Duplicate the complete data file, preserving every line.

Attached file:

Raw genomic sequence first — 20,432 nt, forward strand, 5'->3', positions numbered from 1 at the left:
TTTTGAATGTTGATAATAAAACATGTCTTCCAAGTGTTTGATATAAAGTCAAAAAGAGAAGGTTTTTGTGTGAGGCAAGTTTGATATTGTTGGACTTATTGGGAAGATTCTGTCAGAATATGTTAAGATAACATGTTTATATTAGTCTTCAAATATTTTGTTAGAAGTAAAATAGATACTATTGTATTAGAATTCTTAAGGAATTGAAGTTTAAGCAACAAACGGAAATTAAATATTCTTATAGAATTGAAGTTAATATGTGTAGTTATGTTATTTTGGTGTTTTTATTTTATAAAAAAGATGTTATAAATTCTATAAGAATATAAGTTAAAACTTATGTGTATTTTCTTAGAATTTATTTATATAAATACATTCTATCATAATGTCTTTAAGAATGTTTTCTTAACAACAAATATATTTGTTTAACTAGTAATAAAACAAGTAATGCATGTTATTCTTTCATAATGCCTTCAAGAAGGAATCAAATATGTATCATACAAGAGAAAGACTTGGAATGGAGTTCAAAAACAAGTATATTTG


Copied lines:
Raw genomic sequence first — 20,432 nt, forward strand, 5'->3', positions numbered from 1 at the left:
TTTTGAATGTTGATAATAAAACATGTCTTCCAAGTGTTTGATATAAAGTCAAAAAGAGAAGGTTTTTGTGTGAGGCAAGTTTGATATTGTTGGACTTATTGGGAAGATTCTGTCAGAATATGTTAAGATAACATGTTTATATTAGTCTTCAAATATTTTGTTAGAAGTAAAATAGATACTATTGTATTAGAATTCTTAAGGAATTGAAGTTTAAGCAACAAACGGAAATTAAATATTCTTATAGAATTGAAGTTAATATGTGTAGTTATGTTATTTTGGTGTTTTTATTTTATAAAAAAGATGTTATAAATTCTATAAGAATATAAGTTAAAACTTATGTGTATTTTCTTAGAATTTATTTATATAAATACATTCTATCATAATGTCTTTAAGAATGTTTTCTTAACAACAAATATATTTGTTTAACTAGTAATAAAACAAGTAATGCATGTTATTCTTTCATAATGCCTTCAAGAAGGAATCAAATATGTATCATACAAGAGAAAGACTTGGAATGGAGTTCAAAAACAAGTATATTTG